1. Digital natives have embedded agile structures as the dominant model in their organization design
  2. Digital natives have fewer layers and are structurally ‘flatter’ than traditional organizations

The reality is that very few digital natives have a scaled agile organizational model across large parts of their organization: it is generally used only in specific parts of the organization that are required to drive rapid iteration and evolution, for example, in product development. As digital natives have scaled and become more organizationally complex, they have become more hierarchical in structure. However, they have tempered the common downsides of hierarchy (such as slower pace and centralized, consensus-based decision-making) by establishing strong cultural norms that empower teams to make data-driven decisions, minimize silo effects and maximize impact. As a result, digital natives have retained their distinctive culture and velocity as they have grown, while balancing this with the clarity and stability of hierarchy.

For traditional organizations, introducing formal agile structures into their organizational structure at scale is therefore not necessarily the ‘silver bullet’ to driving the kind of culture that they seek. Instead, they need to work out which parts of the organization would benefit from working in a more adaptable and dynamic way, and address this through multiple cultural changes rather than relying on structure alone. They also need to retain the benefits of structural stability, role clarity and simplicity that are required of a large organization under the scrutiny of regulators and investors.

Key finding: Structures are flatter and more agile – but enabled through culture, not structure.

Roles: We tested two expectations about key roles in digital natives:

  1. Accountability for innovation, product and emerging technologies is elevated to the c-suite
  2. New formal roles emerge in digital natives as they grow and protect brand capital

Unlike more traditional organizations, digital native organizations rarely have a chief innovation officer and associated function. Innovation is seen as an intrinsic part of everyone’s role, not centralized in a function or the accountability of an individual leader. It’s more important that everyone in the organization knows how they contribute to impact and outcomes, so the organization brings the full suite of its capabilities to innovate at pace. They achieve this by being customer- and product-led, using enterprise technology as an enabler and empowering all employees to innovate by design.

Having a customer or a design/product voice at the c-suite is therefore more critical than a dedicated innovation role. Almost all digital natives have a leader and function heading up product development, with chief product officers taking end to end accountability for the customer experience and typically product investment. Similarly for technology, with chief technical officers taking accountability for efficient provision of technology platforms and enablers, and embedding emerging technologies and data into business processes and products.

Digital natives have cleverly identified under-served markets and moved quickly to design solutions that are customer-centric and technology-enabled. Many of these markets are unregulated or under-regulated. For most digital natives, their valuations and ability to attract capital are heavily reliant on their intangible assets like their strong brand, and investor expectations of successful future products and services. This means the risk of regulatory action or adverse community sentiment becomes significant as they grow. These factors have led to the creation of new c-suite roles designed to address risks such as trust, social impact, public policy, privacy and employee experience. These roles have a direct role in maintaining public and consumer trust and therefore have a real impact on enterprise valuation and in some cases even license to operate.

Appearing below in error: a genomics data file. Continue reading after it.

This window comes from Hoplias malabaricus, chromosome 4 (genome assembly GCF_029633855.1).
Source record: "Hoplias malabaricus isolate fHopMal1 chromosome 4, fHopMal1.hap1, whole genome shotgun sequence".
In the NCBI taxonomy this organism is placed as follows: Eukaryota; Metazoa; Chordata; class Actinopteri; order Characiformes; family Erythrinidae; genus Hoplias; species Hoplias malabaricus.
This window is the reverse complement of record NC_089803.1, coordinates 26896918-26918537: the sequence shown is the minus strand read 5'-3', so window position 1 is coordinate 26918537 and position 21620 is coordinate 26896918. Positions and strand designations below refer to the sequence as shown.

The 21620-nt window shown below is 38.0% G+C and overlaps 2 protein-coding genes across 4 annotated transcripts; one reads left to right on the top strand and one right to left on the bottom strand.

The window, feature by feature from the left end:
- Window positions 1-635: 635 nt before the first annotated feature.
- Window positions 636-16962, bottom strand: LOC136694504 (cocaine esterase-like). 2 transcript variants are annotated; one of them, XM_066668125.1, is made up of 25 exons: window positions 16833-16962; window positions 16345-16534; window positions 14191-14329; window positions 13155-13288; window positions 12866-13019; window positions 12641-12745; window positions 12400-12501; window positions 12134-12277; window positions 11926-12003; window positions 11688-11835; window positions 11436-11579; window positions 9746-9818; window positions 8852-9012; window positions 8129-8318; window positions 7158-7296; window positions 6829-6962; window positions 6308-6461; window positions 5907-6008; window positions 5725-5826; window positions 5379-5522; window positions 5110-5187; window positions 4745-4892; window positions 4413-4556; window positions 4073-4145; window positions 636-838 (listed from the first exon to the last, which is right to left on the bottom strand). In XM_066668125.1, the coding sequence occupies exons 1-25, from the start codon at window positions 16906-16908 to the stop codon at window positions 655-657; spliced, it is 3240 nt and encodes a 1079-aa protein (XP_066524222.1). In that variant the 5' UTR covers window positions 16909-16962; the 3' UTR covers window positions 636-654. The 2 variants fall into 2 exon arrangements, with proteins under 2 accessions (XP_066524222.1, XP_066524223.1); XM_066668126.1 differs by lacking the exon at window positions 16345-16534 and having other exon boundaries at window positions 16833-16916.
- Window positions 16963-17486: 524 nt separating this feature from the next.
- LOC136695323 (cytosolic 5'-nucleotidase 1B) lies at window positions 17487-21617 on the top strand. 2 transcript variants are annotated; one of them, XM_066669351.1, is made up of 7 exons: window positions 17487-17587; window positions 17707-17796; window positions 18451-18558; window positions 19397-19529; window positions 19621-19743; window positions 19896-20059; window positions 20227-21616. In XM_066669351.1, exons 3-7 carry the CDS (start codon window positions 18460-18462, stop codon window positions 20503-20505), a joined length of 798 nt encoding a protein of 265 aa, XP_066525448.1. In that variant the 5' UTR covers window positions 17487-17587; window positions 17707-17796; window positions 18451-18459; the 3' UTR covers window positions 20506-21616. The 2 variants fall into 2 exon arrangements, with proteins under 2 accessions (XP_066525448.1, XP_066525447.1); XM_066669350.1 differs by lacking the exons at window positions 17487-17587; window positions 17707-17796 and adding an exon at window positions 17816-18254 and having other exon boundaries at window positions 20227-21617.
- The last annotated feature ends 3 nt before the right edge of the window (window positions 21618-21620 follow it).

Key finding: Chief innovators need not apply – but trust-makers and influencers are welcome. Product management needs to have end-to-end responsibility for return on investment and needs to commission technology as an enabler.

Capabilities: We tested the organizational capabilities that digital natives draw upon to consistently adapt and deliver value to customers at pace:

  1. They have the capability to use cross-functional teams that are customer-focused, use agile widely, are highly skilled, and are highly motivated by setting audacious goals aligned to a meaningful purpose
  2. They take a different approach to risk and measurement of success, taking smaller, incremental risks and being more open to learning from failure, so they can make decisions on whether to pivot or persevere accordingly
  3. Customer-centricity is deeply embedded in culture rather than falling to specific functions, but is enabled through investment in specific customer capabilities
  4. They scale capability rapidly by either buying or building capability

By setting audacious goals aligned to their organizational purpose, digital natives direct the skills of their workforce and engage cross-functional teams around a common objective. Digital natives apply agile methods and processes extensively to achieve their objectives and these form an engrained part of the language and culture – indeed they never really knew any other delivery paradigm. Digital natives therefore develop agile capabilities and formal roles (e.g. in their product development functions) enabling them to quickly develop minimum viable products and introduce them to market. They hire for mindset over skillset, employing people who will fit well with their culture and be motivated by the company’s purpose. They undoubtedly attract and hire capable people with all the right skills – but what matters and drives value most is mindset.